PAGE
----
Open sky over Russia and the NATO countries: how to get rid of fears
The "Open Skies" Treaty has celebrated its 20th anniversary. The military of Russia, the NATO countries, and other countries continue to carry out reconnaissance flights over the territories of the countries-participants. In spite of Georgia's withdrawal from the Treaty, it still remains one of the most effective means of maintaining peace.
From April 9 to 14, the US reconnaissance plane OC-135B – a version of the well-known "spy plane" RC-135 specially adapted for optical reconnaissance, converted from a transport version of the liner Boeing B -707, will make several flights over the territory of Russia. The plane will take off from the airfield Kubinka near Moscow, and the maximum length of its route, agreed with the Russian side, will be 5,500 km.
Almost at the same time, until April 16, Russian inspectors on board the reconnaissance plane Tu-154M Lk-1 will make several flights over the territory of the United States. The Travis airbase in California will become a temporary home for the Russian aircraft.
The next visit to the USA of the Russian aircraft "Open Skies" is planned for the summer of 2012, and apparently, this series of flights will be the debut of a new plane Tu-214ОN, the first out of two aircrafts of this type ordered by the Russian Ministry of Defense.
In the course of these operations American inspectors will be on board of Russian planes supervising the use of the equipment and surveillance systems in accordance with the existing agreements. Similarly, Russian specialists control the flights of American and other foreign planes over the territory of Russia in the framework of the "Open Skies" Treaty.
This procedure has been in effect for 20 years now - the Treaty was signed in March 1992. However, Russia joined the "Open skies" only in 2001. The idea of an official exchange of reconnaissance aircrafts’ visits between the USSR and the USA first occurred to the US President Dwight Eisenhower in 1955. According to one of the best generals of the Second World War, such an exchange would eliminate the likelihood of sudden aggression from either side.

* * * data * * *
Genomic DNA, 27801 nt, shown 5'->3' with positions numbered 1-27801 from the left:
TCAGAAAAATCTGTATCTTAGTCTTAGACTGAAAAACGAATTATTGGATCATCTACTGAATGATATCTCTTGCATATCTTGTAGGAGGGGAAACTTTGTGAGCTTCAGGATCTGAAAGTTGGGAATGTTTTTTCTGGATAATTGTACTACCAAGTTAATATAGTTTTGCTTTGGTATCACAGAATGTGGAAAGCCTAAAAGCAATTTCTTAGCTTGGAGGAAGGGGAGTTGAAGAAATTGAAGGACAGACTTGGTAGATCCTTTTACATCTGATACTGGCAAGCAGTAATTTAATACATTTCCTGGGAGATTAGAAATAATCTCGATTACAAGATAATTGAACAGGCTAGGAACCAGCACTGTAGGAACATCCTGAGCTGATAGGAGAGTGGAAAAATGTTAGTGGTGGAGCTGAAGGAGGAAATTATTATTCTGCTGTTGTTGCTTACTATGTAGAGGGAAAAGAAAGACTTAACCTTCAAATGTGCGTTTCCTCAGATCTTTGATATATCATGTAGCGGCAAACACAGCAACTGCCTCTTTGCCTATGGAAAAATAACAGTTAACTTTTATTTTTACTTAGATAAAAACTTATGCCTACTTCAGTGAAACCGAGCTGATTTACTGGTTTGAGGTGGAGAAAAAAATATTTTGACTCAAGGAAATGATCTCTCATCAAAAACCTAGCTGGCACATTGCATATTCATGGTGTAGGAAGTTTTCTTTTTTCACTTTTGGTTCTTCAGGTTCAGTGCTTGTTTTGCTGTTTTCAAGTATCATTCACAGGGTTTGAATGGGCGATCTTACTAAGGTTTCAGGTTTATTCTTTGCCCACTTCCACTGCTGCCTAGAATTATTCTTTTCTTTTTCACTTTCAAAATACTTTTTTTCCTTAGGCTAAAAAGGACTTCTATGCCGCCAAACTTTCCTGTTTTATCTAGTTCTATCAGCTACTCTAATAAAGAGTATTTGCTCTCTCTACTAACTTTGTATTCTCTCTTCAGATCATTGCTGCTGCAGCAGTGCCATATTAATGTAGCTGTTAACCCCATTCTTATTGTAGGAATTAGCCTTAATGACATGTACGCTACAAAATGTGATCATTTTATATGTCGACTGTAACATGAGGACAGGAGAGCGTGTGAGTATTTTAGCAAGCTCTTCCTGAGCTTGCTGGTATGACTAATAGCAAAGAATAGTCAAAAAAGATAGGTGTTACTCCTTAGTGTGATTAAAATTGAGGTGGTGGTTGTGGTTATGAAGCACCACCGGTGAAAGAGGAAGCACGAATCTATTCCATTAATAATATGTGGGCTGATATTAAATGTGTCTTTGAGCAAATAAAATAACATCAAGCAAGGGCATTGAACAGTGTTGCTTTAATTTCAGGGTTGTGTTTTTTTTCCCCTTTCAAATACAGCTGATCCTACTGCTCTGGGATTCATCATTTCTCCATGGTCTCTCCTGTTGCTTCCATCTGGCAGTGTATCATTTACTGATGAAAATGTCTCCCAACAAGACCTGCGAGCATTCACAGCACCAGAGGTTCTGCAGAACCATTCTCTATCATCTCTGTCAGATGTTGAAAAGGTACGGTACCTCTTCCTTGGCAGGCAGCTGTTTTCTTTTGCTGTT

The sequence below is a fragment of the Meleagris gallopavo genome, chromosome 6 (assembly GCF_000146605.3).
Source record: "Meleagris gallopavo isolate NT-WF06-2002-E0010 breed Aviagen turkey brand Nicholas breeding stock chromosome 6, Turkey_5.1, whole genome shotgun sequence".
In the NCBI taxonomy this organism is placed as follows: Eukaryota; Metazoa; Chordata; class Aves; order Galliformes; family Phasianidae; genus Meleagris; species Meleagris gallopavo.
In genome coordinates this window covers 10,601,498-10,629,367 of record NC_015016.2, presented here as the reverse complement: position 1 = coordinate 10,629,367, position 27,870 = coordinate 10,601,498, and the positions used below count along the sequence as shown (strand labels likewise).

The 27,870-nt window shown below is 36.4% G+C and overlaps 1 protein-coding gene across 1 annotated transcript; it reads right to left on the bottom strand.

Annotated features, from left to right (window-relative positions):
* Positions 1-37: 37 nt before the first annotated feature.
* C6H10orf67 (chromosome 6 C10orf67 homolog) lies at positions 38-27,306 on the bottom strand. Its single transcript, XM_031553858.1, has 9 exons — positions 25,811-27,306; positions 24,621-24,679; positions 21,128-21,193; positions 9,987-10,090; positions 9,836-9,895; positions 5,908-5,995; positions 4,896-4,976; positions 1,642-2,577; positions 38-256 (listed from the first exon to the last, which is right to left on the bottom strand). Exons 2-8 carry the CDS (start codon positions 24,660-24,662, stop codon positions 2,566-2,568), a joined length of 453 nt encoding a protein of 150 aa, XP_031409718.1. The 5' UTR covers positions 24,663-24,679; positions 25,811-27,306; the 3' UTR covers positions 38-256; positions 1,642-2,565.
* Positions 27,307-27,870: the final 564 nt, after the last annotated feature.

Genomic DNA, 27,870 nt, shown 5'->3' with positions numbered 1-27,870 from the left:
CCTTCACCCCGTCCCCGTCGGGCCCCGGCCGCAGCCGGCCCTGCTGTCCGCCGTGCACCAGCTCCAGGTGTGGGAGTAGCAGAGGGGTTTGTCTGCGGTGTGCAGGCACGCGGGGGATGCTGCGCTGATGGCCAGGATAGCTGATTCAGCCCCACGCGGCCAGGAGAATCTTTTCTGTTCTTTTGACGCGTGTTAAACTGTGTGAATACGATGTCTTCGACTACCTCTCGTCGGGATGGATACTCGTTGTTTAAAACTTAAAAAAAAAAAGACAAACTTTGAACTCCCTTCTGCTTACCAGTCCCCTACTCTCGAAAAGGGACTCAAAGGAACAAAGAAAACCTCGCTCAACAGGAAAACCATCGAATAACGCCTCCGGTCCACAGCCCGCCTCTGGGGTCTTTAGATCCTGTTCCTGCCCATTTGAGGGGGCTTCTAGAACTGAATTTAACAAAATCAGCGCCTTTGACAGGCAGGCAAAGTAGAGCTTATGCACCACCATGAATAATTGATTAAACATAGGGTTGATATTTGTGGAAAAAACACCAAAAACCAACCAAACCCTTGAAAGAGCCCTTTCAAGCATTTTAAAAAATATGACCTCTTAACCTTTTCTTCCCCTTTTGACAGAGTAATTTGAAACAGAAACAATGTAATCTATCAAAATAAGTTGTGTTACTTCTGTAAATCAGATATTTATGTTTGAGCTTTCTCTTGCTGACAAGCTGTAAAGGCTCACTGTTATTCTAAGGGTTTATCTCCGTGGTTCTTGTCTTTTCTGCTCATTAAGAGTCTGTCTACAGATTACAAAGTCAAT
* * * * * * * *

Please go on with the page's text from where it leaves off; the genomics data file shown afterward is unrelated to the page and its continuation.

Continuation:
At that time, this proposal did not meet with understanding and fell into oblivion. And the American reconnaissance aircrafts continued to fly over the territory of the USSR without any invitations until 1960, when the flight of the aircraft U-2 piloted by Francis Gary Powers was interrupted by the latest anti-aircraft missile complex C-75 in the sky over Sverdlovsk.
In such circumstances it would have been strange to hope for any military agreements, and it was almost thirty years later that the talks about "Open Skies" began again. On March 24, 1992 27 member states of the Organization for Security and Cooperation in Europe (OSCE) signed the "Open Skies” Treaty. Later, the number of countries that have signed and ratified the Treaty grew up to 35, and only recently after the withdrawal of Georgia that number decreased to 34.
Georgia accused Russia in the abuse of the Treaty. The thing is that the Treaty provides for a ban on reconnaissance flights in the immediate vicinity (up to 10 km) to the borders of the countries, which do not participate in the "Open Skies". Basing on these regulations, Russia banned over its territory a more than 10 km approach to the air borders of Abkhazia and South Ossetia.
It’s common knowledge that Georgia does not recognize these States. So it walked out of the Treaty and virtually demanded from Russia to disavow the recognition of independence of Abkhazia and South Ossetia. First of all, the withdrawal from the Treaty means the termination of the reconnaissance flights of Russian and other countries’ aircrafts over Georgia and of Georgian aircrafts over Russia in the framework of the "Open Skies".
At the meanwhile, Georgia loses nothing by it. There is no doubt that the friendly United States, which possesses the right to commit such flights (not to mention other capabilities of this country) will immediately share with Tbilisi any information about more-or-less serious movements of Russian forces.
At the same time the acquisitions are rather important. The termination of Russian flights over Georgia means a shutting of one of the most important and full channels of information about the state of the Georgian armed forces.
The essence of the "Open Skies" Treaty (though it is not expressed in the open) is that regular flights over the territories of one or another country make it possible to trace the development trends and to evaluate the degree of readiness of the troops. In these circumstances no movements can remain unnoticed, that permits to prevent a possible aggression.
After getting rid of the regular "photo control" Georgia can afford itself a lot more freedom in managing its armed forces. No one knows whether a possible second attempt of a "military solution” of the Abkhazia and South Ossetia problem is in the immediate plans of Tbilisi. However, there are fewer restrictions to the implementation of such a plan.